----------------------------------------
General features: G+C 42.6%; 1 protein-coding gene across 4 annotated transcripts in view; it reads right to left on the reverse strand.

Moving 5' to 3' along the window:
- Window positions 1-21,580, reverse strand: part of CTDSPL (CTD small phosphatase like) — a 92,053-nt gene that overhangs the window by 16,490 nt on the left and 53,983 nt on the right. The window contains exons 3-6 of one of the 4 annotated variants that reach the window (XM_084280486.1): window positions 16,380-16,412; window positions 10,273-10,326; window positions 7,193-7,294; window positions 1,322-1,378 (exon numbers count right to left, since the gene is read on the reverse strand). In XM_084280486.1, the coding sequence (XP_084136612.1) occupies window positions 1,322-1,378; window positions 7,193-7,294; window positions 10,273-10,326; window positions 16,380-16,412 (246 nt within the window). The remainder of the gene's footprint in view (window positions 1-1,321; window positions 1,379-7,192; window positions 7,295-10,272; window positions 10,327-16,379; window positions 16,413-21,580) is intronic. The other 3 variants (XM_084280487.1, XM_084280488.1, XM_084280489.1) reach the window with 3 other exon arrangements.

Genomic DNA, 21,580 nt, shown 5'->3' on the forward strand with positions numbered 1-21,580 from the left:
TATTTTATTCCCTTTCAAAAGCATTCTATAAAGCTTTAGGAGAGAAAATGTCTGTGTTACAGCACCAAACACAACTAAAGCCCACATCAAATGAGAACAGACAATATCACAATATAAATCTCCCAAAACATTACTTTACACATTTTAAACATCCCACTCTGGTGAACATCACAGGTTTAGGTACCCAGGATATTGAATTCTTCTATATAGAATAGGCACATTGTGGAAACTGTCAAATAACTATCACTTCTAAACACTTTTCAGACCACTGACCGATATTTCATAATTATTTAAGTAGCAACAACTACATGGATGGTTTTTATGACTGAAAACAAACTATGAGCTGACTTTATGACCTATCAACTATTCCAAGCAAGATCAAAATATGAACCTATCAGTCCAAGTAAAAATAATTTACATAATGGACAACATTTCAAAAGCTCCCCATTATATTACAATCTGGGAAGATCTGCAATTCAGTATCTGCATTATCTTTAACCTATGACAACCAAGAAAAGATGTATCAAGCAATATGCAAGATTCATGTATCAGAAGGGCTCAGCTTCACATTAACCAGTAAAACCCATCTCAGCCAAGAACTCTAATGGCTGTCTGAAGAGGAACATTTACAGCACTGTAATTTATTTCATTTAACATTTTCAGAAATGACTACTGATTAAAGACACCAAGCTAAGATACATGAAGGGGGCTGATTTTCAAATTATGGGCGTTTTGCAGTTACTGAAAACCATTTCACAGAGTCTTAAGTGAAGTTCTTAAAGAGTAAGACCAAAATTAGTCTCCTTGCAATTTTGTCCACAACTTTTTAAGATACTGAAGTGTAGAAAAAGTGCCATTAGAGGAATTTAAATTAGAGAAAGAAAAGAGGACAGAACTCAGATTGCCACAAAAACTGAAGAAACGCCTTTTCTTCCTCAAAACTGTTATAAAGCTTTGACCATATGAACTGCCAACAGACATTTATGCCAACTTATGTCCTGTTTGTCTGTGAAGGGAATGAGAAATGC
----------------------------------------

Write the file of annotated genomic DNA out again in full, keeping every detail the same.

General features: G+C 42.6%; 1 protein-coding gene across 4 annotated transcripts in view; it reads right to left on the reverse strand.

Moving 5' to 3' along the window:
- Window positions 1-21,580, reverse strand: part of CTDSPL (CTD small phosphatase like) — a 92,053-nt gene that overhangs the window by 16,490 nt on the left and 53,983 nt on the right. The window contains exons 3-6 of one of the 4 annotated variants that reach the window (XM_084280486.1): window positions 16,380-16,412; window positions 10,273-10,326; window positions 7,193-7,294; window positions 1,322-1,378 (exon numbers count right to left, since the gene is read on the reverse strand). In XM_084280486.1, the coding sequence (XP_084136612.1) occupies window positions 1,322-1,378; window positions 7,193-7,294; window positions 10,273-10,326; window positions 16,380-16,412 (246 nt within the window). The remainder of the gene's footprint in view (window positions 1-1,321; window positions 1,379-7,192; window positions 7,295-10,272; window positions 10,327-16,379; window positions 16,413-21,580) is intronic. The other 3 variants (XM_084280487.1, XM_084280488.1, XM_084280489.1) reach the window with 3 other exon arrangements.

Genomic DNA, 21,580 nt, shown 5'->3' on the forward strand with positions numbered 1-21,580 from the left:
TATTTTATTCCCTTTCAAAAGCATTCTATAAAGCTTTAGGAGAGAAAATGTCTGTGTTACAGCACCAAACACAACTAAAGCCCACATCAAATGAGAACAGACAATATCACAATATAAATCTCCCAAAACATTACTTTACACATTTTAAACATCCCACTCTGGTGAACATCACAGGTTTAGGTACCCAGGATATTGAATTCTTCTATATAGAATAGGCACATTGTGGAAACTGTCAAATAACTATCACTTCTAAACACTTTTCAGACCACTGACCGATATTTCATAATTATTTAAGTAGCAACAACTACATGGATGGTTTTTATGACTGAAAACAAACTATGAGCTGACTTTATGACCTATCAACTATTCCAAGCAAGATCAAAATATGAACCTATCAGTCCAAGTAAAAATAATTTACATAATGGACAACATTTCAAAAGCTCCCCATTATATTACAATCTGGGAAGATCTGCAATTCAGTATCTGCATTATCTTTAACCTATGACAACCAAGAAAAGATGTATCAAGCAATATGCAAGATTCATGTATCAGAAGGGCTCAGCTTCACATTAACCAGTAAAACCCATCTCAGCCAAGAACTCTAATGGCTGTCTGAAGAGGAACATTTACAGCACTGTAATTTATTTCATTTAACATTTTCAGAAATGACTACTGATTAAAGACACCAAGCTAAGATACATGAAGGGGGCTGATTTTCAAATTATGGGCGTTTTGCAGTTACTGAAAACCATTTCACAGAGTCTTAAGTGAAGTTCTTAAAGAGTAAGACCAAAATTAGTCTCCTTGCAATTTTGTCCACAACTTTTTAAGATACTGAAGTGTAGAAAAAGTGCCATTAGAGGAATTTAAATTAGAGAAAGAAAAGAGGACAGAACTCAGATTGCCACAAAAACTGAAGAAACGCCTTTTCTTCCTCAAAACTGTTATAAAGCTTTGACCATATGAACTGCCAACAGACATTTATGCCAACTTATGTCCTGTTTGTCTGTGAAGGGAATGAGAAATGC